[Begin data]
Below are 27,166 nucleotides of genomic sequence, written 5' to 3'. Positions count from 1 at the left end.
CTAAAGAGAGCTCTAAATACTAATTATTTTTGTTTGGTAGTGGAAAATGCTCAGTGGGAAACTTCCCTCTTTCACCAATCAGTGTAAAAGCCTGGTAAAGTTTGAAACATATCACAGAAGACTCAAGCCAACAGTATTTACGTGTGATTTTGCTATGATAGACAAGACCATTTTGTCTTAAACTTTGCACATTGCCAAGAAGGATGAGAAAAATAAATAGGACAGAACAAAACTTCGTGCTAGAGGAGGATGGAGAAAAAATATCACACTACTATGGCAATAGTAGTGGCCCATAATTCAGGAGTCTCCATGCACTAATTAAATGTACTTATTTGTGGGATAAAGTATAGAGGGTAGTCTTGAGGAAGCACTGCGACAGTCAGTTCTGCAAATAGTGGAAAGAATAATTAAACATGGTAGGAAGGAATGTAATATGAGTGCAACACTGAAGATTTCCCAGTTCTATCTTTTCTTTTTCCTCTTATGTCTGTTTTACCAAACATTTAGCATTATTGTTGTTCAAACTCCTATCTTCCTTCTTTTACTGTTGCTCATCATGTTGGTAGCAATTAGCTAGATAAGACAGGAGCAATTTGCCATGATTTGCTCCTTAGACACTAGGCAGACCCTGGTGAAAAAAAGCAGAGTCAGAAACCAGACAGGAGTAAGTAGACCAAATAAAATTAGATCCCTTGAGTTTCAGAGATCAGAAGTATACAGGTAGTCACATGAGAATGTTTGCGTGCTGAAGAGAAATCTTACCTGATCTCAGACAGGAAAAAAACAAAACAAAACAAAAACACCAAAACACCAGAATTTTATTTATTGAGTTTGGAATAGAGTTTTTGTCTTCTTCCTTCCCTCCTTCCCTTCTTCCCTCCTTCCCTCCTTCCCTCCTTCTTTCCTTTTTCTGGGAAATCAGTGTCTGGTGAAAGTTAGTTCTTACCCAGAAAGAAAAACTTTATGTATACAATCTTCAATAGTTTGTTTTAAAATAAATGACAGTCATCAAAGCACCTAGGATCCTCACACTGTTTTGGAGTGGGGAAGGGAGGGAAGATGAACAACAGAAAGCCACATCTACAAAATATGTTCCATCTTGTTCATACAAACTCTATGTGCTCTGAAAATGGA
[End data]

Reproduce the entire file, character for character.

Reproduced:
Below are 27,166 nucleotides of genomic sequence, written 5' to 3'. Positions count from 1 at the left end.
CTAAAGAGAGCTCTAAATACTAATTATTTTTGTTTGGTAGTGGAAAATGCTCAGTGGGAAACTTCCCTCTTTCACCAATCAGTGTAAAAGCCTGGTAAAGTTTGAAACATATCACAGAAGACTCAAGCCAACAGTATTTACGTGTGATTTTGCTATGATAGACAAGACCATTTTGTCTTAAACTTTGCACATTGCCAAGAAGGATGAGAAAAATAAATAGGACAGAACAAAACTTCGTGCTAGAGGAGGATGGAGAAAAAATATCACACTACTATGGCAATAGTAGTGGCCCATAATTCAGGAGTCTCCATGCACTAATTAAATGTACTTATTTGTGGGATAAAGTATAGAGGGTAGTCTTGAGGAAGCACTGCGACAGTCAGTTCTGCAAATAGTGGAAAGAATAATTAAACATGGTAGGAAGGAATGTAATATGAGTGCAACACTGAAGATTTCCCAGTTCTATCTTTTCTTTTTCCTCTTATGTCTGTTTTACCAAACATTTAGCATTATTGTTGTTCAAACTCCTATCTTCCTTCTTTTACTGTTGCTCATCATGTTGGTAGCAATTAGCTAGATAAGACAGGAGCAATTTGCCATGATTTGCTCCTTAGACACTAGGCAGACCCTGGTGAAAAAAAGCAGAGTCAGAAACCAGACAGGAGTAAGTAGACCAAATAAAATTAGATCCCTTGAGTTTCAGAGATCAGAAGTATACAGGTAGTCACATGAGAATGTTTGCGTGCTGAAGAGAAATCTTACCTGATCTCAGACAGGAAAAAAACAAAACAAAACAAAAACACCAAAACACCAGAATTTTATTTATTGAGTTTGGAATAGAGTTTTTGTCTTCTTCCTTCCCTCCTTCCCTTCTTCCCTCCTTCCCTCCTTCCCTCCTTCTTTCCTTTTTCTGGGAAATCAGTGTCTGGTGAAAGTTAGTTCTTACCCAGAAAGAAAAACTTTATGTATACAATCTTCAATAGTTTGTTTTAAAATAAATGACAGTCATCAAAGCACCTAGGATCCTCACACTGTTTTGGAGTGGGGAAGGGAGGGAAGATGAACAACAGAAAGCCACATCTACAAAATATGTTCCATCTTGTTCATACAAACTCTATGTGCTCTGAAAATGGA